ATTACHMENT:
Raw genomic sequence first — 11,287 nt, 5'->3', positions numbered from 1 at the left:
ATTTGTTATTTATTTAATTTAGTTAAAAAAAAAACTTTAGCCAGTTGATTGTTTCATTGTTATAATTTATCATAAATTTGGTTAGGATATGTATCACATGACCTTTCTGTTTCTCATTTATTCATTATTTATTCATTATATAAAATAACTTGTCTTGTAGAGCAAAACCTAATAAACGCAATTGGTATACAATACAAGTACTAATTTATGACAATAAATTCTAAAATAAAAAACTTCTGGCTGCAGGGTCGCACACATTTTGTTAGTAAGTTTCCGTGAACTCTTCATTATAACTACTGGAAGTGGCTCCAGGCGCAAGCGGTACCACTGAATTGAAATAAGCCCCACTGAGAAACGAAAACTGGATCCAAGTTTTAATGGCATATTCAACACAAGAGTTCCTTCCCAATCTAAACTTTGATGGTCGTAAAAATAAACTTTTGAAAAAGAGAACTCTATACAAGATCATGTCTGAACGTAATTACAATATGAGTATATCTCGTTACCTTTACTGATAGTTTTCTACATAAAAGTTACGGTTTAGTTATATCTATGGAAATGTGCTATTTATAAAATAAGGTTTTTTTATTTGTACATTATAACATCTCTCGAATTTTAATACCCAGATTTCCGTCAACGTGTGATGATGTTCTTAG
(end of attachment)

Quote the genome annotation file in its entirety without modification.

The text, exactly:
Raw genomic sequence first — 11,287 nt, 5'->3', positions numbered from 1 at the left:
ATTTGTTATTTATTTAATTTAGTTAAAAAAAAAACTTTAGCCAGTTGATTGTTTCATTGTTATAATTTATCATAAATTTGGTTAGGATATGTATCACATGACCTTTCTGTTTCTCATTTATTCATTATTTATTCATTATATAAAATAACTTGTCTTGTAGAGCAAAACCTAATAAACGCAATTGGTATACAATACAAGTACTAATTTATGACAATAAATTCTAAAATAAAAAACTTCTGGCTGCAGGGTCGCACACATTTTGTTAGTAAGTTTCCGTGAACTCTTCATTATAACTACTGGAAGTGGCTCCAGGCGCAAGCGGTACCACTGAATTGAAATAAGCCCCACTGAGAAACGAAAACTGGATCCAAGTTTTAATGGCATATTCAACACAAGAGTTCCTTCCCAATCTAAACTTTGATGGTCGTAAAAATAAACTTTTGAAAAAGAGAACTCTATACAAGATCATGTCTGAACGTAATTACAATATGAGTATATCTCGTTACCTTTACTGATAGTTTTCTACATAAAAGTTACGGTTTAGTTATATCTATGGAAATGTGCTATTTATAAAATAAGGTTTTTTTATTTGTACATTATAACATCTCTCGAATTTTAATACCCAGATTTCCGTCAACGTGTGATGATGTTCTTAG